There are no rights: ‘Rights’ are an important social fiction, but as with rules, they don’t actually exist in the real world, and in themselves they tell us almost nothing about how to create the conditions that such ‘rights’ would require. In practice, apparent ‘rights’ arise from mutual, interlocking responsibilities – so it’s those responsibilities, and not the purported ‘rights’, that are where we need to start. This has important implications for business-architecture and enterprise-architecture that will be explored in some depth in the book – for example, we need to ask serious questions about “What do shareholders own?” if they possess all the ‘rights’ for the business but without any real responsibilities.
Money doesn’t matter: Money is important for every business, of course, especially in a commercial context – but as with rules or ‘rights’, it’s not the place where we need to start. Money is also only one small part of the overall economy in which the business operates: reputation, trust, attention and respect all need to exist before any money will be placed on the table. And if we state – or show – that we’re only interested in ‘making money’ from our customers and community, why would anyone want to engage with us? As with other ‘rights’, money is solely a social fiction, and profit is an outcome of being ‘on purpose’ to values: to achieve the profits that we may desire, we first need to start from values, with a values-architecture that describes how we engage with everyone within the extended-enterprise of the business.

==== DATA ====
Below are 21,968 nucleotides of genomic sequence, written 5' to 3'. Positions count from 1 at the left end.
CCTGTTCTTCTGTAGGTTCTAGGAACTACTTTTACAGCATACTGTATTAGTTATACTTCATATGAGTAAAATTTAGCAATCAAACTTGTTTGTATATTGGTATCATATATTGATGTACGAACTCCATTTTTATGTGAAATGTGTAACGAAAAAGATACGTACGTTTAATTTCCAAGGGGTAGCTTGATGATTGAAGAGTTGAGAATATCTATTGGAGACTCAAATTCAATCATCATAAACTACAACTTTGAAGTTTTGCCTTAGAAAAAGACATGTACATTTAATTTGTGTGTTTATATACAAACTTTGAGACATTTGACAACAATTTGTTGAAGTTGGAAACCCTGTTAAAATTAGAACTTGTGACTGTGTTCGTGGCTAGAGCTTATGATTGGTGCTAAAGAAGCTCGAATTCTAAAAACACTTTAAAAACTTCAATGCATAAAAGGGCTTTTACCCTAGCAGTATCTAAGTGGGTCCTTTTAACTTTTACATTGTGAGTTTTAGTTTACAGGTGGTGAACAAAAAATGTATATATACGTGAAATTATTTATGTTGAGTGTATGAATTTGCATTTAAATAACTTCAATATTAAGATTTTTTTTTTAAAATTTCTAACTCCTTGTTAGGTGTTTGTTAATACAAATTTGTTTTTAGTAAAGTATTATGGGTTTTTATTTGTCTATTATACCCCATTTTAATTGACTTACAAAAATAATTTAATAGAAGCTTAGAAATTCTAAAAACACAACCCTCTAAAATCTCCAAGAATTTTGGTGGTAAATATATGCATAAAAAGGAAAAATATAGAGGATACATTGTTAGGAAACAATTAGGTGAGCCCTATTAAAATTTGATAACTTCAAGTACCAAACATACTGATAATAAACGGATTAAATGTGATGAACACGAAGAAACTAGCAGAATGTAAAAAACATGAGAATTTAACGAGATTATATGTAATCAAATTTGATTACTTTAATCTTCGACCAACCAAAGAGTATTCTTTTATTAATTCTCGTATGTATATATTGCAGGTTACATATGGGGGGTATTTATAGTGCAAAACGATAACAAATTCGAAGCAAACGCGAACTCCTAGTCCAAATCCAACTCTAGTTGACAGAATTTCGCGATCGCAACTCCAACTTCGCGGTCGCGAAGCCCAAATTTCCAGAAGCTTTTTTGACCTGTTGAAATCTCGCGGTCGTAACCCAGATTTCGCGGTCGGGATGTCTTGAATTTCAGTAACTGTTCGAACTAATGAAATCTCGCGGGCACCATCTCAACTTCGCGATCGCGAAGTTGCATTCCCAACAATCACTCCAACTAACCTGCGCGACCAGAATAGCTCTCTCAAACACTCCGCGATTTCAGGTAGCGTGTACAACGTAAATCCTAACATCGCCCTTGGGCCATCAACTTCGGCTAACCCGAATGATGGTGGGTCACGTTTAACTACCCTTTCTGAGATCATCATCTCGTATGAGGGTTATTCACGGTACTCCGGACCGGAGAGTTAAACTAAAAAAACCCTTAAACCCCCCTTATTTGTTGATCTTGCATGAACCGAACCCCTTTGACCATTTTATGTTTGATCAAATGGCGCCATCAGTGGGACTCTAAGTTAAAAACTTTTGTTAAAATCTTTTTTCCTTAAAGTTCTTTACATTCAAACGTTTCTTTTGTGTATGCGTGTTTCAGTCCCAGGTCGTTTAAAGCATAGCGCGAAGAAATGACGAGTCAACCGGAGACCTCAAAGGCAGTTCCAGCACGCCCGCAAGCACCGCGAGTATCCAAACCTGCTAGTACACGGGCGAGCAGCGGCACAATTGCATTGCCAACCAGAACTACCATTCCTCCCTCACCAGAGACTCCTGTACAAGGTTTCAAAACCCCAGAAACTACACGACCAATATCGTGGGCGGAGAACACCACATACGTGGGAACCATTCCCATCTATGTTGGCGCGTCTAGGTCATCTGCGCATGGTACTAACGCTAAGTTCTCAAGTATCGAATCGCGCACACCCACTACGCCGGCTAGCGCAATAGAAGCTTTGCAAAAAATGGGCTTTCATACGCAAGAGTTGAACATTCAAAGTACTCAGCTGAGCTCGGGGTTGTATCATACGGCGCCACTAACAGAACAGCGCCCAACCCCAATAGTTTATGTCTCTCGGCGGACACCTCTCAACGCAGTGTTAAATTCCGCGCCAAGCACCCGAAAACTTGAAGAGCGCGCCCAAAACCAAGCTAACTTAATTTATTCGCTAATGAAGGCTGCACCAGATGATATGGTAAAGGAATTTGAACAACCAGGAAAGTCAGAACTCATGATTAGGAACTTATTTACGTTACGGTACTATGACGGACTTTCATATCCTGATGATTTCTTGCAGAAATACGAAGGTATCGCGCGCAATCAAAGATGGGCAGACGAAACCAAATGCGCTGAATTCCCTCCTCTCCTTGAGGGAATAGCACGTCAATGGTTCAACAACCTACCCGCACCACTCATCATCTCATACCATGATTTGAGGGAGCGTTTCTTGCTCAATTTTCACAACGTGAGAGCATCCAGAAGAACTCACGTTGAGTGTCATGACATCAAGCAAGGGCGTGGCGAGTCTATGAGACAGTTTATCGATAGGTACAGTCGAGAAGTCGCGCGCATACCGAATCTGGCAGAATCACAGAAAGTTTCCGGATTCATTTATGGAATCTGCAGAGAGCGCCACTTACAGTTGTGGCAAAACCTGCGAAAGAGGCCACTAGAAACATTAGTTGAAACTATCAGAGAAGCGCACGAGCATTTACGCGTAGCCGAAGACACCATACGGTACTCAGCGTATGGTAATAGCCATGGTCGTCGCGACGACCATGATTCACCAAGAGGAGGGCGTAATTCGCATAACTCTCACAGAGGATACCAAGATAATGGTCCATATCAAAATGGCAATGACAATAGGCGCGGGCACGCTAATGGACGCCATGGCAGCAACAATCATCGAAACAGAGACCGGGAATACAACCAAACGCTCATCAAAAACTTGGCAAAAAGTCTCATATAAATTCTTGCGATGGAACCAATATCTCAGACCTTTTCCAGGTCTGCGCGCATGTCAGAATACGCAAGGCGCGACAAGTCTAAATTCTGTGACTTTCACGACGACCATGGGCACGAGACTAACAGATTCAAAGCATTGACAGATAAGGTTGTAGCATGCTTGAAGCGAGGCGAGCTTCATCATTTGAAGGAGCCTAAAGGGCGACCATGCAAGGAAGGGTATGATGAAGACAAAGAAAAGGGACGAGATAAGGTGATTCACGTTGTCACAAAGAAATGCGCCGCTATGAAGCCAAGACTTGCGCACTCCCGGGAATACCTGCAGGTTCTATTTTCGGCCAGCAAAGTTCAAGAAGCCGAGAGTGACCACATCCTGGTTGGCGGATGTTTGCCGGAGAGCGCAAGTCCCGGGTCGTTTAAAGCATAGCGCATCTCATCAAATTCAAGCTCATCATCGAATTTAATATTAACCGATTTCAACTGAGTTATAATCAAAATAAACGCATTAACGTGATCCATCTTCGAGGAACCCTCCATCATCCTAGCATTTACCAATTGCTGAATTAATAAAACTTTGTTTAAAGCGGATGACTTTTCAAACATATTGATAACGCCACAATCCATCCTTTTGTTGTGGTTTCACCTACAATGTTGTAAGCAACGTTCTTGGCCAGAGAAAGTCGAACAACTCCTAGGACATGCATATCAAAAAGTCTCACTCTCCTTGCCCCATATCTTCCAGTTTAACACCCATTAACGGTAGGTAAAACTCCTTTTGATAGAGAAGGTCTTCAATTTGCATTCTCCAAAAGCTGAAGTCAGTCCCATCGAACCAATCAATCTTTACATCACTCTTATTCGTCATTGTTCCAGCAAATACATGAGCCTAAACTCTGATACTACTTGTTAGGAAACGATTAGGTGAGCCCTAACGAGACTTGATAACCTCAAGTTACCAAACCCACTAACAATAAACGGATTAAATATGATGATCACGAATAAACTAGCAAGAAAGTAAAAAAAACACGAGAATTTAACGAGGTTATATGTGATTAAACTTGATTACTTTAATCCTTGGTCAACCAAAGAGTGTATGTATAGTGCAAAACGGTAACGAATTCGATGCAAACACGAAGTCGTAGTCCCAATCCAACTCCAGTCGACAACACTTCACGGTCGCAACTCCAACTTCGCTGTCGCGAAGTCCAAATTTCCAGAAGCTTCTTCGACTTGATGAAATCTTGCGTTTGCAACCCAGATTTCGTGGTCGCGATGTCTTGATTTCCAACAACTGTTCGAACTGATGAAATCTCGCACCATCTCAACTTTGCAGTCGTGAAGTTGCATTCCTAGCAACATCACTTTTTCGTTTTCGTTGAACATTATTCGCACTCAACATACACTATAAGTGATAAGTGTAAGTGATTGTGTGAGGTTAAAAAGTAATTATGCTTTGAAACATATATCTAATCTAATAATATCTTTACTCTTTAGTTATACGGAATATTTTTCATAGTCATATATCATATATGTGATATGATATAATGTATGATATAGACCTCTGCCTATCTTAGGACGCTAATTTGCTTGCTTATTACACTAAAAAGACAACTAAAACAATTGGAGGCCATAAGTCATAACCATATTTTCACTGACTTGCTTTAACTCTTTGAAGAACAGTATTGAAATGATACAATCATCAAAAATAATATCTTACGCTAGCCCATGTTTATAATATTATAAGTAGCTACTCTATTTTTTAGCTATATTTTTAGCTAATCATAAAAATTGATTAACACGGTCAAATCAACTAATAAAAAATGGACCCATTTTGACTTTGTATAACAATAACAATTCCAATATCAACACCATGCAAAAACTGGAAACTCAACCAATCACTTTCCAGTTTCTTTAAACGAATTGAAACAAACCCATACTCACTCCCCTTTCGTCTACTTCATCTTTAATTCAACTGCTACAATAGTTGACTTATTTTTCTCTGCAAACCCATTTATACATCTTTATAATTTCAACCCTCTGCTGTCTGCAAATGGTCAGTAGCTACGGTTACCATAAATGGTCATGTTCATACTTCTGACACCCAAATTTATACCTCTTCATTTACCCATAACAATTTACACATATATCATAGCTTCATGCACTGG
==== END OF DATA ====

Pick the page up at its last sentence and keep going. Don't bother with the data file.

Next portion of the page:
Always enhance adaptability: Change is the only certainty: we therefore need to design for that fact. Mistaken notions about rules, rights and money often serve only to slow us down, placing the business at risk as the world changes around us. This sections of the book explores how to embed the ‘business-anarchist’ principles into everyday business-practice, especially in business-architecture and enterprise-architecture.
More details to follow over the next few days, including book-cover, cover-blurb, ISBN numbers and so on. Publication-date is fixed as late-April, so I need to keep moving!